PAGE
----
This tiny difference in the problem solving approach over time gathered momentum and gave rise to the technological superiority of the West. At some point technology transcended the “problem solving” paradigm and became a power in itself – the main of several reasons that enabled the West to colonise the East. And if you never got thinking about this, here is  a book that discusses just that – Treatise on Efficacy: Between Western and Chinese Thinking. The style is slightly academic, but quite readable still and it provides a lot of insight on the “What is efficiency?” question from Eastern and Western perspective.

It seems to me that in the horse pee egg ‘tradition’ you can find the combined influence of Lao Tse and Confucius. Or it could well be the other way round – that Lao Tse and Confucius derived their teachings from phenomena such as the horse pee eggs. Am I being serious here? Make up your own mind…

And by the way – you should not always take such descriptive names literally. While the eggs are indeed called “Horse pee eggs” in Thai, this does not mean that they were indeed soaked in horse pee. Want to know more – here is the Wikipedia article for you.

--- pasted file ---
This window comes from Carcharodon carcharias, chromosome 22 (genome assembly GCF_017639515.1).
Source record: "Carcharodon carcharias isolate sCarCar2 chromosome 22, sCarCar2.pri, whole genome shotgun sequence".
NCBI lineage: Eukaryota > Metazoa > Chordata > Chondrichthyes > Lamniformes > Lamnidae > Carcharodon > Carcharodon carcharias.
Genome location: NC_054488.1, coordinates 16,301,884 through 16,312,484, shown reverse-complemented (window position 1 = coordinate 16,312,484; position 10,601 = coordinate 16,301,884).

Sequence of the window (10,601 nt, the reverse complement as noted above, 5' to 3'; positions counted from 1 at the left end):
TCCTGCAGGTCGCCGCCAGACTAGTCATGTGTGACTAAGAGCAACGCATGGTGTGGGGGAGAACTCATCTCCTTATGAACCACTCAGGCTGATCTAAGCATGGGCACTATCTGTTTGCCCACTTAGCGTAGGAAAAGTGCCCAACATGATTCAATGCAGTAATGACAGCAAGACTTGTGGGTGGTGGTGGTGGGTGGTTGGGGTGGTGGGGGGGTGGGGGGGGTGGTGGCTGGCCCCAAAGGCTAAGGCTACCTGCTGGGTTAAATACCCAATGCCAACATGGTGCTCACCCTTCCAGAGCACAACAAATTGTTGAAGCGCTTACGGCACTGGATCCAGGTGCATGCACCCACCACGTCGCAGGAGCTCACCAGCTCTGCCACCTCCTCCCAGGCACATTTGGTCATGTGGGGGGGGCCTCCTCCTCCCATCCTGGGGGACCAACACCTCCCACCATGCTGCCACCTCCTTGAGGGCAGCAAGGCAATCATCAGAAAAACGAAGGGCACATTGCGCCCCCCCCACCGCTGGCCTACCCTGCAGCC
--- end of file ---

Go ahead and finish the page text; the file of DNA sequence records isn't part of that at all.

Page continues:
Our cooking teacher

Our cooking teacher / School owner

To wrap things up – taking this course was among the best decisions on the trip, on a scale of 1 to 10 of how much I enjoyed myself that day, I’d give it eleven. Afterwards I was driven back to my hostel by the school owner herself (while her brother drove the van with the other participants back to their hostels, which were far from mine). As I already said, she was one of very few Thai people I met who spoke good English. That all too short thirty-minute conversation was among the most meaningful conversations I have had throughout the whole journey – an honest, unsweetened account of Thai life, what it feels like to run your own business in Thailand as well as about the recent developments in Thai society.

If you are in Chiang Mai and consider taking a cooking course, now you know where to go.